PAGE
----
Melissa Walsh, COO of the MLSC, the agency responsible for disbursing the $1 billion available under the Life Sciences, said that $5 million has already been allocated for a regional incubation center for life science in New Bedford, which will be run by the University of Massachusetts at Dartmouth and Bristol Community College.
According to the Fall River Herald News, Luis Barros, senior vice president for industry investment and development at MLSC said that the agency is “looking at the South Coast for biotech development” because the area offers lower wages and real estate costs than the Boston/Cambridge area.
“The proposals we have seen have been very geographically diverse,” he added. “There is a migration away from the Boston/Cambridge area to Western Massachusetts, Fall River, and New Bedford.”
Maryland’s Washington County Sees Potential for Biotech Growth
A report from Hagerstown Community College in Maryland’s Washington County has identified biotechnology as a key economic growth driver for the region, according to Hagerstown’s Herald-Mail.
The report “presents the case for Washington County embracing a unique and timely set of opportunities that would greatly assist in making high skill/high wage bioscience or biotechnology employment a significant part of the local economy,” HCC President Guy Altieri noted in the report, the paper said.
The report cited several factors that are likely to attract biotech firms to the region, including Gov. Martin O’Malley’s proposal to spend $1.1 billion on Maryland’s bioscience industry over the next 10 years; interest from officials in Frederick County, Md., “to build economic and educational bridges to Washington County;” and the possibility that the I-270 Technology Corridor “could extend west along Interstate 70 into Washington County as suburban land becomes more expensive.”
“Taken together, these developments point to the potential for bioscience business development in Washington County that would enable the county to capitalize on its existing assets,” the report said.
HCC has started offering a degree in biotechnology and plans to build a 65,000-square-foot Science Building with 14 laboratories. The report called for the region to build an accelerator to foster budding biotech businesses.
Hyalose Awarded $1.23M Grant To Build Oklahoma City Manufacturing Center
Life sciences venture firm Emergent Technologies said last week that its portfolio company Hyalose received approval from Oklahoma’s Economic Development Generating Excellence, or EDGE, policy board for a $1.23 million grant to build a center for manufacturing hyaluronic acid and related glycosaminoglycans products for use in formulating clinical diagnostic tools and companion therapies.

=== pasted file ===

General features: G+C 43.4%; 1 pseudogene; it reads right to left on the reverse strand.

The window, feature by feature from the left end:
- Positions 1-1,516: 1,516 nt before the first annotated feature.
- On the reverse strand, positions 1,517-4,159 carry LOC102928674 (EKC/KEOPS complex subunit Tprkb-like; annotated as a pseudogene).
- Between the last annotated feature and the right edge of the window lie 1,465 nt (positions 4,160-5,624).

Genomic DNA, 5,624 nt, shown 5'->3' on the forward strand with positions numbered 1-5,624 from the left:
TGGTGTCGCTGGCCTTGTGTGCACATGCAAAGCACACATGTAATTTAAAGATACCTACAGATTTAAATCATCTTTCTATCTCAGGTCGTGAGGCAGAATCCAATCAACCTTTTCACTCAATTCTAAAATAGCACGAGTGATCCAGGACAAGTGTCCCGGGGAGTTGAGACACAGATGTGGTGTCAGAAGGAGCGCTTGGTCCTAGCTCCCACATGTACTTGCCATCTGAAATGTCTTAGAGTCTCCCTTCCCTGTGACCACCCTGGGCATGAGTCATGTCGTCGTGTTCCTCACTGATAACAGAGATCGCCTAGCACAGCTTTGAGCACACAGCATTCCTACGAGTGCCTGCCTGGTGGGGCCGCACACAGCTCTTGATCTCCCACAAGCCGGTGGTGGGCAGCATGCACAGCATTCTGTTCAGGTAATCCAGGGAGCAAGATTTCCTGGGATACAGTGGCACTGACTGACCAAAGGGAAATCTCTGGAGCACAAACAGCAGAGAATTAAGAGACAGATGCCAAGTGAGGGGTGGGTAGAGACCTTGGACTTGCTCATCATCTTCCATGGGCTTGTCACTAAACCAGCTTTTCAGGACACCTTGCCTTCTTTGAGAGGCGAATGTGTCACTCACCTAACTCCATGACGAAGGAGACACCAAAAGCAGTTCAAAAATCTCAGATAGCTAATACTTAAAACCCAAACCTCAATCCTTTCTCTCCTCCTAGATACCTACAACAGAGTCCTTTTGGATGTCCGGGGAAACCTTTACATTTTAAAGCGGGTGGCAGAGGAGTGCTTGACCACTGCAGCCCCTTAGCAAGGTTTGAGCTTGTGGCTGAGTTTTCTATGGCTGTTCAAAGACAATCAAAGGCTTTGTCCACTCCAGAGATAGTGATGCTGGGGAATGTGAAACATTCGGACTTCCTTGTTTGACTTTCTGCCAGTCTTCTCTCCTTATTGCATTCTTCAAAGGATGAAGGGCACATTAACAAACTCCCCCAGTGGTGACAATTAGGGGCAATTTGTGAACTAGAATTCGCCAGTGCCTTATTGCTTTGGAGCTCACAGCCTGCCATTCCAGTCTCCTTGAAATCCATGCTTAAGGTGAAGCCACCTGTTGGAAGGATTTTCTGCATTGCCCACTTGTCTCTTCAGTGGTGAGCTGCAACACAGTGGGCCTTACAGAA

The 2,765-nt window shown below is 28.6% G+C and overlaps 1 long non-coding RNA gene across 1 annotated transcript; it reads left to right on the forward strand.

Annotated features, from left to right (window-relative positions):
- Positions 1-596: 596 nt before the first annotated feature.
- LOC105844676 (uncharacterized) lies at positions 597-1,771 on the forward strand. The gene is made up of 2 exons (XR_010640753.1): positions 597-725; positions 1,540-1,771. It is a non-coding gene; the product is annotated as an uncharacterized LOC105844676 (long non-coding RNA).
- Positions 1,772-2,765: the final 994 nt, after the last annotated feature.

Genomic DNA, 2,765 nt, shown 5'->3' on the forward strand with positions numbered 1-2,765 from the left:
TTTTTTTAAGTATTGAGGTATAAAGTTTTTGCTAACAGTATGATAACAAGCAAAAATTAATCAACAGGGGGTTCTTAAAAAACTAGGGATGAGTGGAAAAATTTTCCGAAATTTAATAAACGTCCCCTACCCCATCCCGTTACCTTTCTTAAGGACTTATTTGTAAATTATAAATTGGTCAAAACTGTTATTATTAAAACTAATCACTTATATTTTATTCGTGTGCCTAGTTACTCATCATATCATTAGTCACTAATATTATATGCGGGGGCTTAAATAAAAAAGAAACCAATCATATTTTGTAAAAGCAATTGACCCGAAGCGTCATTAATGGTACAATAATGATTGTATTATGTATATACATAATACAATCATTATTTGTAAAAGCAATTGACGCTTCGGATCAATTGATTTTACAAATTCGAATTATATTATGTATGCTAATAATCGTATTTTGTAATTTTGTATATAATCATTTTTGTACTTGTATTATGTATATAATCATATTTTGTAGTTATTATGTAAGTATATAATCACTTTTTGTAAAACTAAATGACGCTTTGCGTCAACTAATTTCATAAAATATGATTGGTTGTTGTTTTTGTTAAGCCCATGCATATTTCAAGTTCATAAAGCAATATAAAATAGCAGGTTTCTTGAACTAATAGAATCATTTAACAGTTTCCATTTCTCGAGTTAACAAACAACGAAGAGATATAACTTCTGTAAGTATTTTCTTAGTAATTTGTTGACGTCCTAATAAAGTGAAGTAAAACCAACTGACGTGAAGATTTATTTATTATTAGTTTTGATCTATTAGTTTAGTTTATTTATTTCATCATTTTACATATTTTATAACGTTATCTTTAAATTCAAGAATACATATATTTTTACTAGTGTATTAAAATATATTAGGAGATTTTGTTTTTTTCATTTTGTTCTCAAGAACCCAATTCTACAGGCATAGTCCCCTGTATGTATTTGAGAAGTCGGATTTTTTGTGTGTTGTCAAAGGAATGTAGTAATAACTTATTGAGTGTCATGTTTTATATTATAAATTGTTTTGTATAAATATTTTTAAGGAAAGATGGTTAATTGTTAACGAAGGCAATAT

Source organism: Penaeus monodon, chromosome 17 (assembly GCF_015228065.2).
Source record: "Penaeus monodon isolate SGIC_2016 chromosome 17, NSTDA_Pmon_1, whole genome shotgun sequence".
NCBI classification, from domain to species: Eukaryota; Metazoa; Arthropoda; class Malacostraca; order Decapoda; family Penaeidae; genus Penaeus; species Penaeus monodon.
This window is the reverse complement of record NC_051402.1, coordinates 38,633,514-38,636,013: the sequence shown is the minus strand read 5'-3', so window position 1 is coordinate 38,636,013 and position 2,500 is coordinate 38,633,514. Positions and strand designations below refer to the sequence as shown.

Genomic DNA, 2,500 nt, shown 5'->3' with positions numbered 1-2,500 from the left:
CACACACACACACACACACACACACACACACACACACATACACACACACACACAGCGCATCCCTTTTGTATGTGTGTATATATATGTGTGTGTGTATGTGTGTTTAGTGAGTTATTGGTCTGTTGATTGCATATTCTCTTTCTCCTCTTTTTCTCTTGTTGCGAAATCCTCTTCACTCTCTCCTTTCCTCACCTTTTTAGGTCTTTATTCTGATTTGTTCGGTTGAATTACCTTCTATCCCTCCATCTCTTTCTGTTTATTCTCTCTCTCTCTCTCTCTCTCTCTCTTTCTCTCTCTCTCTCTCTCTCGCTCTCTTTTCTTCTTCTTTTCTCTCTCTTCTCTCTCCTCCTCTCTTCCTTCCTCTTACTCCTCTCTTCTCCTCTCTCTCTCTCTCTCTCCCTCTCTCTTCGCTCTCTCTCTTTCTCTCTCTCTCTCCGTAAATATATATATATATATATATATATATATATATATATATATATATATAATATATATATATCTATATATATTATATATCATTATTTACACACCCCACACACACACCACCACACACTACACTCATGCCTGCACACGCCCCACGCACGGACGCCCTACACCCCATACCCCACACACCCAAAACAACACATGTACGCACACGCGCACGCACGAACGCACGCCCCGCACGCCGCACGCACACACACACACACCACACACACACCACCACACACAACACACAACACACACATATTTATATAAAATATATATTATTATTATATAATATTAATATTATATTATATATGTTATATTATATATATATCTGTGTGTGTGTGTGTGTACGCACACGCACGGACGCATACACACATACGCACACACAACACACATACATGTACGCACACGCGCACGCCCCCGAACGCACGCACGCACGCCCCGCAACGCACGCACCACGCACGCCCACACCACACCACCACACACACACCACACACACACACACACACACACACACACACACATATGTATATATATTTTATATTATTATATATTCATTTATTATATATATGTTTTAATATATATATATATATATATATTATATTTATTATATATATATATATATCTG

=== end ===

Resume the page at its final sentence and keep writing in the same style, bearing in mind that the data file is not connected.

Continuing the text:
The center will be located in the Presbyterian Health Foundation's Research Park in Oklahoma City.
Hyalose’s technology was discovered at the University of Oklahoma Health Sciences Center and its suite of products was developed using company funding and an Oklahoma Advanced Research Support grant from the Oklahoma Center for Advancement of Science and Technology.
Oklahoma's EDGE endowment supports the transfer of technology to the private sector.
LSGCP Invests $250K in Cell Analysis Startup Indigo Biosciences
The Life Sciences Greenhouse of Central Pennsylvania said last week that it has invested $250,000 in Indigo Biosciences, which is developing frozen, single-use, cell-based nuclear receptor assays for drug discovery.
Indigo, which was founded in 2005 by Penn State professor Jack Vanden Heuvel and University of Kansas professor Blake Peterson, provides pre-clinical testing services to small pharmaceutical and neutraceutical companies.
Indigo specializes in evaluating the effects of small molecules on nuclear receptors, a class of drug targets implicated in cancer, diabetes, atherosclerosis, and obesity, among other diseases.
The company’s frozen cell-based assays are ideal for high-throughput screening, and use a proprietary cryo-preservatrion technology called CryoMite, which allows the assay to be stored at -80° C with significantly greater survivability versus other assays, the company said.
India Reportedly Planning 20 New Biotech Parks
India’s Economic Times reported last week that the country is planning to develop 20 new biotech parks to promote life science research.
Kapil Sibal, Union Minister of Science and Technology, said that the creation of the new parks, which will add to four biotech parks already in place in Lucknow, Hyderabad, Pune, and Punjab, “is one of our initiatives for promoting quality research in biotechnology and its applied fields,” the paper reported.
Sibal added that India’s Department of Biotechnology plans to sign a 10-year agreement with the UK’s Wellcome Trust “for ensuring high quality human resources, which is one of the key elements for scientific leadership.”
Sibal made his remarks at the opening of Lucknow Biotech Park, which was founded in 2002 but officially inaugurated last week. The 8-acre park is a joint venture of the central and the state governments, with assistance from the Council of Scientific and Industrial Research, the Indian Institute of Technology, and other institutions.
London Bioscience Facilities Join Forces to Create London BioAlliance
The London BioScience Innovation Centre and BioPark said last week that they are collaborating together to create the London BioAlliance, a “bioscience hub” that will offer access to 67,800 square feet of category 2 and 3 laboratories, suites, offices, meeting rooms, and events facilities.
“The London BioScience Innovation Centre has been extending to support increasing numbers of start-up biotech companies, based in London and overseas, since its opening in 1992,” said Colin Howard, CEO of the center, in a statement. “The partnership with BioPark, to form the London BioAlliance, is creating a successful symbiotic relationship by helping us to grow, which will ultimately benefit the companies that we strive to serve.”
Both LBIC and BioPark currently provide facilities and business support for biotech startups, but “LBIC successfully incubates new bioscience ventures whilst BioPark provides the grow-on space that companies need for continuing development,” the organizations said.
The creation of the London BioAlliance will allow LBIC clients to expand within London, while BioPark clients will be able to access LBIC’s facilities.